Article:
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Rumex arcticus - Trautv.
                 
Common Name Arctic Dock
Family Polygonaceae
USDA hardiness Coming soon
Known Hazards Plants can contain quite high levels of oxalic acid, which is what gives the leaves of many members of this genus an acid-lemon flavour. Perfectly alright in small quantities, the leaves should not be eaten in large amounts since the oxalic acid can lock-up other nutrients in the food, especially calcium, thus causing mineral deficiencies. The oxalic acid content will be reduced if the plant is cooked. People with a tendency to rheumatism, arthritis, gout, kidney stones or hyperacidity should take especial caution if including this plant in their diet since it can aggravate their condition[238].
Habitats Marshes in N. Russia.
Range N. Europe.
Edibility Rating  
Other Uses  
Weed Potential No
Medicinal Rating  
Care
Wet Soil Semi-shade Full sun

Summary

Rumex arcticus Arctic Dock


Rumex arcticus Arctic Dock
   
Physical Characteristics
 
Rumex arcticus is a PERENNIAL. The flowers are hermaphrodite (have both male and female organs) and are pollinated by Wind.Suitable for: light (sandy), medium (loamy) and heavy (clay) soils. Suitable pH: acid, neutral and basic (alkaline) soils. It can grow in semi-shade (light woodland) or no shade. It prefers wet soil.

Synonyms

Habitats
 Bog Garden;
Edible Uses
Edible Parts: Leaves;  Seed.
Edible Uses:

Tender young leaves and stems - raw or cooked[46, 61, 105, 177]. An acid flavour, they are sometimes used like rhubarb[257]. They are also cooked as greens or eaten raw in salads[257]. A good source of vitamins A and C[257]. Seed - raw or cooked[172].
Medicinal Uses


Plants For A Future can not take any responsibility for any adverse effects from the use of plants. Always seek advice from a professional before using a plant medicinally.

Astringent.

The astringent leaves and stems have been used in the treatment of diarrhoea[257].
Other Uses
Dye.

Although no specific mention has been made for this species, dark green to brown and dark grey dyes can be obtained from the roots of many species in this genus, They do not need a mordant[168].
Cultivation details
We have very little information on this species and do not know if it will be hardy in Britain, though judging by its native range it should succeed outdoors in most parts of this country. It is a plant of wet soils.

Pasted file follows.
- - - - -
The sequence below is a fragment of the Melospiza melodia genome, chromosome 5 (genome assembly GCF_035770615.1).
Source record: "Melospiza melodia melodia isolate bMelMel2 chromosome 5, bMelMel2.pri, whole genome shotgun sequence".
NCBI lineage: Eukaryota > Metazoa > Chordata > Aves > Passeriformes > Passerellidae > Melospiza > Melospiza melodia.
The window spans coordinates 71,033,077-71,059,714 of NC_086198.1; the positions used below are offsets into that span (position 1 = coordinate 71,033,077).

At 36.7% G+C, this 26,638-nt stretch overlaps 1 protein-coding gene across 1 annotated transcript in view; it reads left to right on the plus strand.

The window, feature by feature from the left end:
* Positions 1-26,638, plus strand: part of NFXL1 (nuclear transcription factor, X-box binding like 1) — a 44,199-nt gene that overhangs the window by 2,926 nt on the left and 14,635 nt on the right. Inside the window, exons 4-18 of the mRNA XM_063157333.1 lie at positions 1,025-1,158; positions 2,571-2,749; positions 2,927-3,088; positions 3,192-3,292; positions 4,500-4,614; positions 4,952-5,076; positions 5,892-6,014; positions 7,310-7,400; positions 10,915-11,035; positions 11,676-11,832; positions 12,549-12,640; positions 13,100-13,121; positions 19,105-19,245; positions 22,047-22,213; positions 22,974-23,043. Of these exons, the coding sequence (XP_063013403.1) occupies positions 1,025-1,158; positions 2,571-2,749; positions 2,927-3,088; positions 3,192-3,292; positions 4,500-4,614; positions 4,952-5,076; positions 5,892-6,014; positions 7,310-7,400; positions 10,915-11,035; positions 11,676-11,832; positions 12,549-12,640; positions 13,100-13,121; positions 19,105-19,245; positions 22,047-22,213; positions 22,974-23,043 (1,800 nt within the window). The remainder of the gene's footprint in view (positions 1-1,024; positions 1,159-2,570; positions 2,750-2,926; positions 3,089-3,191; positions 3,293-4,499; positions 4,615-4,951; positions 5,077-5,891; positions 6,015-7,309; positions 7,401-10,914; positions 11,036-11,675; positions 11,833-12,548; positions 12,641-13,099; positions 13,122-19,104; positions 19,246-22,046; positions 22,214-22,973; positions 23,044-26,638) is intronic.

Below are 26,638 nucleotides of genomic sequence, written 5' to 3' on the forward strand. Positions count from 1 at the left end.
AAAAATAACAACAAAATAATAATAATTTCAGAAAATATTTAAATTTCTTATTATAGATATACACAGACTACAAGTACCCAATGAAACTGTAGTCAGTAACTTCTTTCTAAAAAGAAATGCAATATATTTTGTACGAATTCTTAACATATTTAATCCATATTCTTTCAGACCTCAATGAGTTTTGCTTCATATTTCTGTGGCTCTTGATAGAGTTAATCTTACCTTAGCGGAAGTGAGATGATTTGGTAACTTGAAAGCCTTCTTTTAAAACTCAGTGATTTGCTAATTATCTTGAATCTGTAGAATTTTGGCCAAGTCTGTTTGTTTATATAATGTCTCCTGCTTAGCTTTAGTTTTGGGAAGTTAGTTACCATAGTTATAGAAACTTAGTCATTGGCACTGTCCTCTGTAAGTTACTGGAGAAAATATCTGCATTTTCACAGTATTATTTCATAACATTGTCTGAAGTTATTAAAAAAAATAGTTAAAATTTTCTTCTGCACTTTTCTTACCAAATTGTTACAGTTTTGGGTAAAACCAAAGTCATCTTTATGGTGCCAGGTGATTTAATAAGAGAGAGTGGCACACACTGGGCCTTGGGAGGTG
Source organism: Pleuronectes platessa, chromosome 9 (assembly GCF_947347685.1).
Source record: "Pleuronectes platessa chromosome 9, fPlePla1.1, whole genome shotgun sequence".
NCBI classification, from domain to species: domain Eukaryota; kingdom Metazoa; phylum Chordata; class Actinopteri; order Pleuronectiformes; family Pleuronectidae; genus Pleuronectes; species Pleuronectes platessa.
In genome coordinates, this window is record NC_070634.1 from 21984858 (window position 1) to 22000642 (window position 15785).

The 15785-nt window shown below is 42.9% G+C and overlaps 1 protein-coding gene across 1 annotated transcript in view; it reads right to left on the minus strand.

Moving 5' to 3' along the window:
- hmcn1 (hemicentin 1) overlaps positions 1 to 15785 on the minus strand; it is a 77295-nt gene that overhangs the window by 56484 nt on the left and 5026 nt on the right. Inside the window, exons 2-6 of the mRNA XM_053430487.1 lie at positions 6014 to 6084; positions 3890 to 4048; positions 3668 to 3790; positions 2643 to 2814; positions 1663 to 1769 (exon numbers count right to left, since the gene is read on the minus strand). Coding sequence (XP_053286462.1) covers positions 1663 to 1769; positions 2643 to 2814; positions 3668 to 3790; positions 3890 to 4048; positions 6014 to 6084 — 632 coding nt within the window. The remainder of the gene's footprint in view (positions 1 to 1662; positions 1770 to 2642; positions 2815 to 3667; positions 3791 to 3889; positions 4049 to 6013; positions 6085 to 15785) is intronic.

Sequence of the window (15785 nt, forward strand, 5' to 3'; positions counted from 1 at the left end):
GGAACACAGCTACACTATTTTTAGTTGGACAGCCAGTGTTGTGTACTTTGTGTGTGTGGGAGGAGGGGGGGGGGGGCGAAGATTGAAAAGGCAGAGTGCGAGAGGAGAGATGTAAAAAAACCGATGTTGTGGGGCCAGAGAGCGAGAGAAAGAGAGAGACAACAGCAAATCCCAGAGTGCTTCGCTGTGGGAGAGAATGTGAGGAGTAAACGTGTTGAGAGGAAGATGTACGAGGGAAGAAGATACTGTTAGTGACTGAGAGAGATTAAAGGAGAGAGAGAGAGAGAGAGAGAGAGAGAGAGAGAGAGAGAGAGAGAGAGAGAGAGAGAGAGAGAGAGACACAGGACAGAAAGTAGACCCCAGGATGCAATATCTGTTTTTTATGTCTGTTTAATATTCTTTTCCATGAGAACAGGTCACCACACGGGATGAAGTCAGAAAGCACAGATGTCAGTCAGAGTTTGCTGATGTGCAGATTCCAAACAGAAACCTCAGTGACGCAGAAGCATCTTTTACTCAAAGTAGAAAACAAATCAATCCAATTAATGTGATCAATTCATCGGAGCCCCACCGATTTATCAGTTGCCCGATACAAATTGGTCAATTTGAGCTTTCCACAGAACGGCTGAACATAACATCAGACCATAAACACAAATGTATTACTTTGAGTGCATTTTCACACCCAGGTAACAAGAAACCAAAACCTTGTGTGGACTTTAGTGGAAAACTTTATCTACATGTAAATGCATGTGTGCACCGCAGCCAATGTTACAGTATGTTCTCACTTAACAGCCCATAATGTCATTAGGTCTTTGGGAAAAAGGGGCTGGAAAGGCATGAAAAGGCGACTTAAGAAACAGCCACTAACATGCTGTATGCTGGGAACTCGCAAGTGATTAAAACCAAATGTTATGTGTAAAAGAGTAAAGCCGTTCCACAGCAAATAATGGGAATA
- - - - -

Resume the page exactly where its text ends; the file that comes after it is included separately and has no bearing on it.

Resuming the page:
Propagation
Seed - sow spring in a cold frame. When they are large enough to handle, prick the seedlings out into individual pots and plant them out in the summer. Division in spring.
Other Names
Found In
Weed Potential

Right plant wrong place. We are currently updating this section. Please note that a plant may be invasive in one area but may not in your area so it’s worth checking.

Conservation Status
IUCN Red List of Threatened Plants Status :
Related Plants
Latin NameCommon NameEdibility RatingMedicinal Rating
Rumex abyssinicusSpinach Rhubarb10
Rumex acetosaSorrel, Garden sorrel53
Rumex acetosellaSheeps Sorrel, Common sheep sorrel43
Rumex alpinusAlpine Dock, Munk's rhubarb42
Rumex angiocarpusCommon sheep sorrel10
Rumex aquaticusRed Dock, Western dock13
Rumex arifoliusMaiden Sorrel10
Rumex berlandieriamamastla10
Rumex browniiSwamp Dock20
Rumex bucephalophorusred dock10
Rumex conglomeratusSharp Dock, Clustered dock12
Rumex crispusCurled Dock, Curly dock23
Rumex daiwoosour dock12
Rumex dentatustoothed dock11
Rumex gmelinii 10
Rumex graminifoliusGrassleaf sorrel10
Rumex hastatus 22
Rumex hydrolapathumGreat Water Dock11
Rumex hymenosepalusCanaigre, Canaigre dock22
Rumex japonicus 20
Rumex longifoliusdooryard dock11
Rumex maritimusGolden Dock12
Rumex mexicanusMexican Dock12
Rumex nepalensis 12
Rumex obtusifoliusRound-Leaved Dock, Bitter dock12
Rumex occidentalisWestern Dock11
Rumex patientiaHerb Patience31
Rumex paucifoliusFewleaved Dock, Alpine sheep sorrel10
Rumex pulcherFiddle Dock10
12
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Author
Trautv.
Botanical References
50
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Subject : Rumex arcticus  

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